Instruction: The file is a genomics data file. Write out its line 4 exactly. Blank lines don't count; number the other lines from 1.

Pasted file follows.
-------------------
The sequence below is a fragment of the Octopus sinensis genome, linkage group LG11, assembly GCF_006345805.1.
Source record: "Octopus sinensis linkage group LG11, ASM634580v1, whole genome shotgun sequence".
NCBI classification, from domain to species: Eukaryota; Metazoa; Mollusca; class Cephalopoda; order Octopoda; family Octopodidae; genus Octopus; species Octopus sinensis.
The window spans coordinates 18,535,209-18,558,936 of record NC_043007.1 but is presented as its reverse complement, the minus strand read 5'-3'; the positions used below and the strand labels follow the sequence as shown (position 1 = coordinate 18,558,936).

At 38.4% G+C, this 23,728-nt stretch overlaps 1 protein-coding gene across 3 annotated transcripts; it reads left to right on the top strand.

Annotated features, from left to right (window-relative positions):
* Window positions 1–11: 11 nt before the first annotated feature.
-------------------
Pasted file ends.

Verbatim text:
The window spans coordinates 18,535,209-18,558,936 of record NC_043007.1 but is presented as its reverse complement, the minus strand read 5'-3'; the positions used below and the strand labels follow the sequence as shown (position 1 = coordinate 18,558,936).